I, personally, am okay with either method. I am NOT for eliminating the EC completely. I do not wish to be ruled by NYC, Chicago, and LA any more than we already are.
Many thanks for the very interesting articles. Like many non-Americans, I have struggled with the concept and function of the Electoral College. I see the wisdom of the FF in implementing it.
Thomas, you are correct (and Confirmation Bias is a bitch).. We probably found the same source. It will be interesting to see what the true and authenticated final vote counts are in after a week or so..
Those wondering about the logic of the Electoral College should look at the European Union. One province of one small member nation almost killed the trade treaty with Canada.
These are the two I use to explain why we have the Electoral college and why it is needed. I also include this blurb:
"This will educate you as to why we have the voting system we have. It is a brilliant system and makes perfect sense, it's just not taught in schoolsanymore or commonly understood by the ignorant masses who believe we live in a Democracy when we, in fact, live in a Representative Republic!"
None of the virtues you ascribe to the electoral college are in fact features it can accomplish. Since in most cases, their outcome is the same as the popular vote and only present differences when the outcome is tightly contested, you can easily see that when there is a difference, it is a cause of randomness, not the founders intend in the design of the college. There is nothing about the electoral college that would prevent socialism. As we saw in two Obama administrations and an near miss on a Hillary administration. Nor does the Electoral college protect anyone's rights. The Bill of Rights can't even do that.
The Electoral college was created because the founders saw the nation as an association of states, so the government they designed consisted of officials elected by the states according to state law. The College was merely a method for accomplishing that for the President. It is entirely incapable of acting as a check or balance. In the extreme, it merely shows that popular elections are a farce, as would be the case of any major party replacing their nominee with a ringer at the last minute.
We could easily do without the electoral college and the outcomes would be mostly the same. Or you can tweek it until it keeps giving you the outcome you prefer. There is probably a word for manipulation of the system to gain the advantage you want. But it is similar to gerrymandering to create districts with the right proportion of voters of a particular type to create safe districts for incumbents.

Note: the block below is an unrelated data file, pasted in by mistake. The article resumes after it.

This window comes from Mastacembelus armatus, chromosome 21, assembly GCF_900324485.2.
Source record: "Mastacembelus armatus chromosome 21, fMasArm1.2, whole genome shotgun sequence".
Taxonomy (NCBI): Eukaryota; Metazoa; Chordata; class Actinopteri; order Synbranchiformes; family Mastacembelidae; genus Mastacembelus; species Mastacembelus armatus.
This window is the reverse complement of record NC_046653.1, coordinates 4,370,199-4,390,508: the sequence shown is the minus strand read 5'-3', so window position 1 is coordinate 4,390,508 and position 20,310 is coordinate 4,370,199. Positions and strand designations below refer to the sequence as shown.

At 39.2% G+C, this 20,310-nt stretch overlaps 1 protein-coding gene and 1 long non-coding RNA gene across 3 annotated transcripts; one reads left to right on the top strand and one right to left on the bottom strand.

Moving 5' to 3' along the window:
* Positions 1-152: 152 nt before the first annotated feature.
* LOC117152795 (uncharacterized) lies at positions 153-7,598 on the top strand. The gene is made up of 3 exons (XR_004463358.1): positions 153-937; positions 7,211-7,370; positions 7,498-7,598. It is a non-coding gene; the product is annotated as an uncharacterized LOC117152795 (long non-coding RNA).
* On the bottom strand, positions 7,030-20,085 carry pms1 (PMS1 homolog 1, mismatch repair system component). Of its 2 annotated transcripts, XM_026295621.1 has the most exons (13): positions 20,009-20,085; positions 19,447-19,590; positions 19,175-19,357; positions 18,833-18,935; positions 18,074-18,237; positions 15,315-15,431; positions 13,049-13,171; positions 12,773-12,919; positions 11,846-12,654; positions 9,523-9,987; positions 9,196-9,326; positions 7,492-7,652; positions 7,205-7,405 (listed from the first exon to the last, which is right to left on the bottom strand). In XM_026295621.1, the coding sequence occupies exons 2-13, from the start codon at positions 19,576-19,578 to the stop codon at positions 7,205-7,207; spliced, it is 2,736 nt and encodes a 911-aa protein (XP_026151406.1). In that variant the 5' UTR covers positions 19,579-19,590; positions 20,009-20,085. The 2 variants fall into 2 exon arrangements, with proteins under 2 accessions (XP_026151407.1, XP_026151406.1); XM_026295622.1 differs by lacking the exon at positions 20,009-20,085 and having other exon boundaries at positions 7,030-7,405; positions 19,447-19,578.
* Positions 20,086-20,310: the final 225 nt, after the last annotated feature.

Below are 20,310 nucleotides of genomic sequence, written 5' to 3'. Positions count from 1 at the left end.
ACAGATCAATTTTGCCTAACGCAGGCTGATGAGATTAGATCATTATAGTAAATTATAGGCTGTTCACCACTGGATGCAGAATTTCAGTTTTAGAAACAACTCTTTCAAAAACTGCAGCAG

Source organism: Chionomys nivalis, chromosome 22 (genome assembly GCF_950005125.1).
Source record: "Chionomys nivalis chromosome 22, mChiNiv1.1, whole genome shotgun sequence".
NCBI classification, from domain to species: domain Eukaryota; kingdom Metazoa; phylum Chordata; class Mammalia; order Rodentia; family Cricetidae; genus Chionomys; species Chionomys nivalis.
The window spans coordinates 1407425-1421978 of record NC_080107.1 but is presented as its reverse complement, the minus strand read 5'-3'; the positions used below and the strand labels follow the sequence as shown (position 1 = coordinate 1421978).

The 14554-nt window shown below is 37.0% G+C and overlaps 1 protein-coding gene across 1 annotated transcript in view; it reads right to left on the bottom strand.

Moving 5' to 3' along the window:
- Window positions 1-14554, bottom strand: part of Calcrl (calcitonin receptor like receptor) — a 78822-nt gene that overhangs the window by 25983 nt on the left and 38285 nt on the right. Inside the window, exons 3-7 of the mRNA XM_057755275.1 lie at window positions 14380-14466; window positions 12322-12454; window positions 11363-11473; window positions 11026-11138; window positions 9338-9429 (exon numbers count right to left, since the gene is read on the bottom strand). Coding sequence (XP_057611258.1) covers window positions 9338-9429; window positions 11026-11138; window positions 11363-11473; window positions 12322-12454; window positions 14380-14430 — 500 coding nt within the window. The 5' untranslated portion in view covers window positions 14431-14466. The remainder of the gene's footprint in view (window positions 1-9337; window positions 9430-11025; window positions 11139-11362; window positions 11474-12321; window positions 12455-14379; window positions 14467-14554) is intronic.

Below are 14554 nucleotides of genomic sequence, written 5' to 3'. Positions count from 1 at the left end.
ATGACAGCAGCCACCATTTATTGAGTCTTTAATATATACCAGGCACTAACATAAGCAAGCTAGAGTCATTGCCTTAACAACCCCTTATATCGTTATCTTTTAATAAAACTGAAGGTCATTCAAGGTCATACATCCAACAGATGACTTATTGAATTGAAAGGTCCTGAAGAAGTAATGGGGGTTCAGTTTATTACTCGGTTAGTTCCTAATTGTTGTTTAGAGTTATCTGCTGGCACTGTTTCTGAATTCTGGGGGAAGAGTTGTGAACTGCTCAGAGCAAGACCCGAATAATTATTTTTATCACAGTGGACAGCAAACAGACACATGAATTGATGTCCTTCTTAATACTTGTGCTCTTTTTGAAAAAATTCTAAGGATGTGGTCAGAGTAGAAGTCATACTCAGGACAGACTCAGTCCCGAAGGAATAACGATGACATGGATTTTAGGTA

The big mystery is, who are the electors and who made them king?
Today there's less that .4% difference in vote tallies. That'said an automatic recount in most states. Now just imagine Florida 2000, but now nationwide. If that doesn't make you shudder with trepidation, then I can't imagine what would. We really don't know what the final count really is, though, because there are states that don't count absentee ballots if they can't affect the final results. Most military have to vote absentee, and since they vote overwhelmingly conservative, that can affect the final count.
What you said used to be true, but it isn't anymore.
1. The military is not overwhelmingly conservative. They mirror the rest of America. The younger officers are smarmy recent college graduates. The women are borderline socialists. The Blacks are interested in social justice (for blacks). The military is a very youthful population and mirrors that demographic.
2. While most states used to just throw away absentee ballots if they weren't expected to change anything, that is an old practice. Most states now have laws in place to count all the absentee ballots by election day and even to start counting them the week prior. For example, California is STILL counting them, a week after the election is over, even though it clearly doesn't matter for the California race. Those that don't complete a count on election day normally require votes postmarked by election day, and get counted the following week, as they arrive.